One of the founding principles which Bitcoin was built upon is Anonymity. Yes, we know the Bitcoin network isn’t fully private. That’s a fact. Indeed, all our activity is stored on the Bitcoin network permanently. So, there isn’t much privacy for us to speak of. But, the Bitcoin network doesn’t know our names, addresses, or social security numbers. In other words, we’re still anonymous while transacting our $BTC.
Sadly, many governments do not like what Bitcoin is doing for us. They want to know exactly what we’re doing on-chain. To do this, their solution would be to regulate exchanges where we get our $BTC. One tactic they employ is to require exchanges to implement KYC.
What Is KYC?
In a nutshell, KYC is a process for an organization to verify your identity. In short, it stands for “Know Your Customer” or “Know Your Client”. This verification comes in many forms, which we will go through later. Basically, an organization that uses KYC will ask you for information that can ascertain your identity. It has the “right” to do so, or it will limit or refuse to provide services to you.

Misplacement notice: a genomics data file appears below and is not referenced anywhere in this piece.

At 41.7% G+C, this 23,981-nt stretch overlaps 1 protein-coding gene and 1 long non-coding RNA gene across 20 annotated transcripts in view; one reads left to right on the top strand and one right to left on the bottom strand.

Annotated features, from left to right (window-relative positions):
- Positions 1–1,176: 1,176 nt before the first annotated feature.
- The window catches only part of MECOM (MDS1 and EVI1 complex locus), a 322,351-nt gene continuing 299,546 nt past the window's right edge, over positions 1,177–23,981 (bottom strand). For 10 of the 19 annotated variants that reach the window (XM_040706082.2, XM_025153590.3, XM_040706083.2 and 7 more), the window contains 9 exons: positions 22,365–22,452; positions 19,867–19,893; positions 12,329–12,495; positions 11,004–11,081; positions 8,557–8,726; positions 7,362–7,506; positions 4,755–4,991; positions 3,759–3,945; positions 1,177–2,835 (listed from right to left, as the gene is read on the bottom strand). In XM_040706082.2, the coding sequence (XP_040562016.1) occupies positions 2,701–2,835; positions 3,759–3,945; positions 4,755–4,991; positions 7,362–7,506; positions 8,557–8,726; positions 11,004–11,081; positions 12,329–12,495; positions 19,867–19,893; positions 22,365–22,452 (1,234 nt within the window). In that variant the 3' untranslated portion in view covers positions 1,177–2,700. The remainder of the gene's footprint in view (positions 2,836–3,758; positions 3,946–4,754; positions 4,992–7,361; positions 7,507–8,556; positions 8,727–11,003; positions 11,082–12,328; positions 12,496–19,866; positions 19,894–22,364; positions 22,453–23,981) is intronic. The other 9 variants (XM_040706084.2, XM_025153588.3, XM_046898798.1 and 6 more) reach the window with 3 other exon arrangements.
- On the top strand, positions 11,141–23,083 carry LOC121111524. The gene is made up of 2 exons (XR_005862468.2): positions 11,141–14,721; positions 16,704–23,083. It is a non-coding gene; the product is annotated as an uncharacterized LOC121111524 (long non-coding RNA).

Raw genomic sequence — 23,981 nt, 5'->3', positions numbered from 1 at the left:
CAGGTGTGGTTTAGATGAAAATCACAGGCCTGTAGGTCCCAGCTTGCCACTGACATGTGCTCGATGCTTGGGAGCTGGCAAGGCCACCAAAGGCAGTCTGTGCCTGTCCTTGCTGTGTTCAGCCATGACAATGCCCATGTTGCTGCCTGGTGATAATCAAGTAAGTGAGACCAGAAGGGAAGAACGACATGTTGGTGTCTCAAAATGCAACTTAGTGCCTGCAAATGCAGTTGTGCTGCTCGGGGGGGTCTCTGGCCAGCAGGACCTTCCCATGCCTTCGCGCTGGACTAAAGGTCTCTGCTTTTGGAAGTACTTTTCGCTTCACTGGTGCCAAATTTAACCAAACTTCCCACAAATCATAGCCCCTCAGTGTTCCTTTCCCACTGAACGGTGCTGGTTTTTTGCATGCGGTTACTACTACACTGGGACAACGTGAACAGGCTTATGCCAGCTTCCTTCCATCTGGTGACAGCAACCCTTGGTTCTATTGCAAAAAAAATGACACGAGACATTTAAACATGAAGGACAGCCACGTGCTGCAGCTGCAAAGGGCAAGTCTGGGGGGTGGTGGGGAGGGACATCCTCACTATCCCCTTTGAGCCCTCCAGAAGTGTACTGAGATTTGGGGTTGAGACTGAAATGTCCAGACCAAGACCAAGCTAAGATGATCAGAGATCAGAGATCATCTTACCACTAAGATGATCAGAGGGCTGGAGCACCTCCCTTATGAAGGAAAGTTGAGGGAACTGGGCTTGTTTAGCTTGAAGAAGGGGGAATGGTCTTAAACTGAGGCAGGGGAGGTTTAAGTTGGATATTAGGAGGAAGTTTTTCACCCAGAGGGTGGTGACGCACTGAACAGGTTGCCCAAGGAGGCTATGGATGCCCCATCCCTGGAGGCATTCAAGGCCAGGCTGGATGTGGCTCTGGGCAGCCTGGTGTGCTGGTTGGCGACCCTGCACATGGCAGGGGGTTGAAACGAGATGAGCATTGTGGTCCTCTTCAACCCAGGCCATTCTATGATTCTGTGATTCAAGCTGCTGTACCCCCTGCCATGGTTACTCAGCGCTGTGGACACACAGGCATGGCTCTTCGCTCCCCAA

Now, let’s say you’re a crypto trader looking to set up an account with a Centralized Exchange (CEX). Typically, CEXs will ask you for your:
- Personal ID information. These include your ID card, passport, and driver’s license.
- Proof of address. These include credit card bills, utility bills, or letters.
- Physical information. These include pictures of your face or fingerprint data.
Why do we need to provide such information? Well, governments claim that this prevents criminal behavior, money laundering, or even worse, financing terrorism. But we know that’s not exactly true. Governments want to keep track of your money and where you’re spending and investing. It wants to keep you under control.